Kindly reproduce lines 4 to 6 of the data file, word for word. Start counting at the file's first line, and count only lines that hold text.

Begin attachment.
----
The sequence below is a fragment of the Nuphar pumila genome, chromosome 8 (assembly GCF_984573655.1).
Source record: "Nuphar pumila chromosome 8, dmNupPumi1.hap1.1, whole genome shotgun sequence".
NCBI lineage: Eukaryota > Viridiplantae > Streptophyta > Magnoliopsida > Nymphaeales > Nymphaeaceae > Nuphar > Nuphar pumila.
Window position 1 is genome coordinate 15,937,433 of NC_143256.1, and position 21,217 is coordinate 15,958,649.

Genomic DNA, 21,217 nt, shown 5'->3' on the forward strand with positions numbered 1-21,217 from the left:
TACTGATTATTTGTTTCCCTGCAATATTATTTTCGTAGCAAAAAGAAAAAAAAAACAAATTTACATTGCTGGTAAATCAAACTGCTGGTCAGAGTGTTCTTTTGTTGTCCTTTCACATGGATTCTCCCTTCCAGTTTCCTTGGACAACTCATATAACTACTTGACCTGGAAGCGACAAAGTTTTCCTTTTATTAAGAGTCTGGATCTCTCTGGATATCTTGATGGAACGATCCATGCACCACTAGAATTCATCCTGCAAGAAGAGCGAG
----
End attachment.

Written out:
Window position 1 is genome coordinate 15,937,433 of NC_143256.1, and position 21,217 is coordinate 15,958,649.

Genomic DNA, 21,217 nt, shown 5'->3' on the forward strand with positions numbered 1-21,217 from the left:
TACTGATTATTTGTTTCCCTGCAATATTATTTTCGTAGCAAAAAGAAAAAAAAAACAAATTTACATTGCTGGTAAATCAAACTGCTGGTCAGAGTGTTCTTTTGTTGTCCTTTCACATGGATTCTCCCTTCCAGTTTCCTTGGACAACTCATATAACTACTTGACCTGGAAGCGACAAAGTTTTCCTTTTATTAAGAGTCTGGATCTCTCTGGATATCTTGATGGAACGATCCATGCACCACTAGAATTCATCCTGCAAGAAGAGCGAG